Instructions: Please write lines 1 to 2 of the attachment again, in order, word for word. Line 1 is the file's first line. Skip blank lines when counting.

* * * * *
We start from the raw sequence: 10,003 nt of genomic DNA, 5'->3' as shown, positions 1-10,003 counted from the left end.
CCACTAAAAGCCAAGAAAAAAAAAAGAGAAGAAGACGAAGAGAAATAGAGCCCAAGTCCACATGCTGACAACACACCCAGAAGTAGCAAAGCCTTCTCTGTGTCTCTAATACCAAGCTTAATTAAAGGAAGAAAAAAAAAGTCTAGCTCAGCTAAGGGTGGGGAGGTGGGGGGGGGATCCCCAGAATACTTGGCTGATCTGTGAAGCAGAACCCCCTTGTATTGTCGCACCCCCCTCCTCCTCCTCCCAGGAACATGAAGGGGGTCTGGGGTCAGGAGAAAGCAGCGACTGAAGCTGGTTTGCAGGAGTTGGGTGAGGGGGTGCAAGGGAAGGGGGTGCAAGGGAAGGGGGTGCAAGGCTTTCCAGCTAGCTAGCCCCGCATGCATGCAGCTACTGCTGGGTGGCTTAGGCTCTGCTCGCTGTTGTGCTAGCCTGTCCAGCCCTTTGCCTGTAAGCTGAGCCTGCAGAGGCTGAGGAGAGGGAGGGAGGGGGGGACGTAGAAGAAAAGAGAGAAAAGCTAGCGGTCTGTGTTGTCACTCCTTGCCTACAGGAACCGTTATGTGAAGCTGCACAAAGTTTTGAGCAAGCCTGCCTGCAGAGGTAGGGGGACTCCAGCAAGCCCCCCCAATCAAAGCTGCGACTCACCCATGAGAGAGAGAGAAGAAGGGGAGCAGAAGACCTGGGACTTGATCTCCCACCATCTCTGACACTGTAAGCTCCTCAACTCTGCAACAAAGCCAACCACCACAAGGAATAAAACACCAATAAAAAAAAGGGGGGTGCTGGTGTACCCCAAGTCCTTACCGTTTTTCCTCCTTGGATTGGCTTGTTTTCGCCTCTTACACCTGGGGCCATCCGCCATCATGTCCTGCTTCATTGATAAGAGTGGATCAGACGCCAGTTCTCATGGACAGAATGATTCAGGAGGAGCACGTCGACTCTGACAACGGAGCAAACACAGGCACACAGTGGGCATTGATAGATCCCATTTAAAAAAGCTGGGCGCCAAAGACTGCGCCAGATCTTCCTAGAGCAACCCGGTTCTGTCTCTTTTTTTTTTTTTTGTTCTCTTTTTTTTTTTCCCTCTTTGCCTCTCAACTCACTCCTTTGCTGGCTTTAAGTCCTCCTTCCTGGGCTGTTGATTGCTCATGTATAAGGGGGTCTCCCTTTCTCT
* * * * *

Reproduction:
We start from the raw sequence: 10,003 nt of genomic DNA, 5'->3' as shown, positions 1-10,003 counted from the left end.
CCACTAAAAGCCAAGAAAAAAAAAAGAGAAGAAGACGAAGAGAAATAGAGCCCAAGTCCACATGCTGACAACACACCCAGAAGTAGCAAAGCCTTCTCTGTGTCTCTAATACCAAGCTTAATTAAAGGAAGAAAAAAAAAGTCTAGCTCAGCTAAGGGTGGGGAGGTGGGGGGGGGATCCCCAGAATACTTGGCTGATCTGTGAAGCAGAACCCCCTTGTATTGTCGCACCCCCCTCCTCCTCCTCCCAGGAACATGAAGGGGGTCTGGGGTCAGGAGAAAGCAGCGACTGAAGCTGGTTTGCAGGAGTTGGGTGAGGGGGTGCAAGGGAAGGGGGTGCAAGGGAAGGGGGTGCAAGGCTTTCCAGCTAGCTAGCCCCGCATGCATGCAGCTACTGCTGGGTGGCTTAGGCTCTGCTCGCTGTTGTGCTAGCCTGTCCAGCCCTTTGCCTGTAAGCTGAGCCTGCAGAGGCTGAGGAGAGGGAGGGAGGGGGGGACGTAGAAGAAAAGAGAGAAAAGCTAGCGGTCTGTGTTGTCACTCCTTGCCTACAGGAACCGTTATGTGAAGCTGCACAAAGTTTTGAGCAAGCCTGCCTGCAGAGGTAGGGGGACTCCAGCAAGCCCCCCCAATCAAAGCTGCGACTCACCCATGAGAGAGAGAGAAGAAGGGGAGCAGAAGACCTGGGACTTGATCTCCCACCATCTCTGACACTGTAAGCTCCTCAACTCTGCAACAAAGCCAACCACCACAAGGAATAAAACACCAATAAAAAAAAGGGGGGTGCTGGTGTACCCCAAGTCCTTACCGTTTTTCCTCCTTGGATTGGCTTGTTTTCGCCTCTTACACCTGGGGCCATCCGCCATCATGTCCTGCTTCATTGATAAGAGTGGATCAGACGCCAGTTCTCATGGACAGAATGATTCAGGAGGAGCACGTCGACTCTGACAACGGAGCAAACACAGGCACACAGTGGGCATTGATAGATCCCATTTAAAAAAGCTGGGCGCCAAAGACTGCGCCAGATCTTCCTAGAGCAACCCGGTTCTGTCTCTTTTTTTTTTTTTTGTTCTCTTTTTTTTTTTCCCTCTTTGCCTCTCAACTCACTCCTTTGCTGGCTTTAAGTCCTCCTTCCTGGGCTGTTGATTGCTCATGTATAAGGGGGTCTCCCTTTCTCT